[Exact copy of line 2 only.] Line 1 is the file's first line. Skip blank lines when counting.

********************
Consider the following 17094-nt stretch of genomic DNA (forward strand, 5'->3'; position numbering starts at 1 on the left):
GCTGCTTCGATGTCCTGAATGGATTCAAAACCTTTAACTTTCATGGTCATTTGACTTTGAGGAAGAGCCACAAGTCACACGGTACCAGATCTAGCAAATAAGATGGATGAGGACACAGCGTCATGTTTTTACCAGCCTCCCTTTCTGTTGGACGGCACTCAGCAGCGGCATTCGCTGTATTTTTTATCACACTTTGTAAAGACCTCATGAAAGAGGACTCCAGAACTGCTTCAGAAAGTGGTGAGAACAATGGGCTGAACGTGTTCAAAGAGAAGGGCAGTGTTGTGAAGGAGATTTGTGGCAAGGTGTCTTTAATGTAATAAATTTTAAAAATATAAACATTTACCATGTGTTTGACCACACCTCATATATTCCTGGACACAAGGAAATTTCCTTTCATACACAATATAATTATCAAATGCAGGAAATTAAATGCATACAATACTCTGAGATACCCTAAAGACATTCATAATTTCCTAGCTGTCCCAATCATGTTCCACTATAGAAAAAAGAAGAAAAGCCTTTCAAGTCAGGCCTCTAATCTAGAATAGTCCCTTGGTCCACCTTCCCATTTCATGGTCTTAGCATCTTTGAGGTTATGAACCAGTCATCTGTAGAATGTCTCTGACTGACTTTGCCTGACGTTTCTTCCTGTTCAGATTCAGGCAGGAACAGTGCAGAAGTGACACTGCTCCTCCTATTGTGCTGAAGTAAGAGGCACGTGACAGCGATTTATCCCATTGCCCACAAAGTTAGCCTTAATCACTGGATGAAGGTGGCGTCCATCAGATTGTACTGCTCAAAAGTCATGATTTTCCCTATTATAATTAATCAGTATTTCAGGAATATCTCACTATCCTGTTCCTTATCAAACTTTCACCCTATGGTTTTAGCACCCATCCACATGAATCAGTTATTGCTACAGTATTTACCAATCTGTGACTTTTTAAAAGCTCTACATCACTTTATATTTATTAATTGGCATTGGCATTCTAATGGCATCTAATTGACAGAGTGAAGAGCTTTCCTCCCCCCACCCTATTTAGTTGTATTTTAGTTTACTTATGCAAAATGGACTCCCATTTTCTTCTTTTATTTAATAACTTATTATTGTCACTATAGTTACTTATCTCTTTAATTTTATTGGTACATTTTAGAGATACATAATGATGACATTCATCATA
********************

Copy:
GCTGCTTCGATGTCCTGAATGGATTCAAAACCTTTAACTTTCATGGTCATTTGACTTTGAGGAAGAGCCACAAGTCACACGGTACCAGATCTAGCAAATAAGATGGATGAGGACACAGCGTCATGTTTTTACCAGCCTCCCTTTCTGTTGGACGGCACTCAGCAGCGGCATTCGCTGTATTTTTTATCACACTTTGTAAAGACCTCATGAAAGAGGACTCCAGAACTGCTTCAGAAAGTGGTGAGAACAATGGGCTGAACGTGTTCAAAGAGAAGGGCAGTGTTGTGAAGGAGATTTGTGGCAAGGTGTCTTTAATGTAATAAATTTTAAAAATATAAACATTTACCATGTGTTTGACCACACCTCATATATTCCTGGACACAAGGAAATTTCCTTTCATACACAATATAATTATCAAATGCAGGAAATTAAATGCATACAATACTCTGAGATACCCTAAAGACATTCATAATTTCCTAGCTGTCCCAATCATGTTCCACTATAGAAAAAAGAAGAAAAGCCTTTCAAGTCAGGCCTCTAATCTAGAATAGTCCCTTGGTCCACCTTCCCATTTCATGGTCTTAGCATCTTTGAGGTTATGAACCAGTCATCTGTAGAATGTCTCTGACTGACTTTGCCTGACGTTTCTTCCTGTTCAGATTCAGGCAGGAACAGTGCAGAAGTGACACTGCTCCTCCTATTGTGCTGAAGTAAGAGGCACGTGACAGCGATTTATCCCATTGCCCACAAAGTTAGCCTTAATCACTGGATGAAGGTGGCGTCCATCAGATTGTACTGCTCAAAAGTCATGATTTTCCCTATTATAATTAATCAGTATTTCAGGAATATCTCACTATCCTGTTCCTTATCAAACTTTCACCCTATGGTTTTAGCACCCATCCACATGAATCAGTTATTGCTACAGTATTTACCAATCTGTGACTTTTTAAAAGCTCTACATCACTTTATATTTATTAATTGGCATTGGCATTCTAATGGCATCTAATTGACAGAGTGAAGAGCTTTCCTCCCCCCACCCTATTTAGTTGTATTTTAGTTTACTTATGCAAAATGGACTCCCATTTTCTTCTTTTATTTAATAACTTATTATTGTCACTATAGTTACTTATCTCTTTAATTTTATTGGTACATTTTAGAGATACATAATGATGACATTCATCATA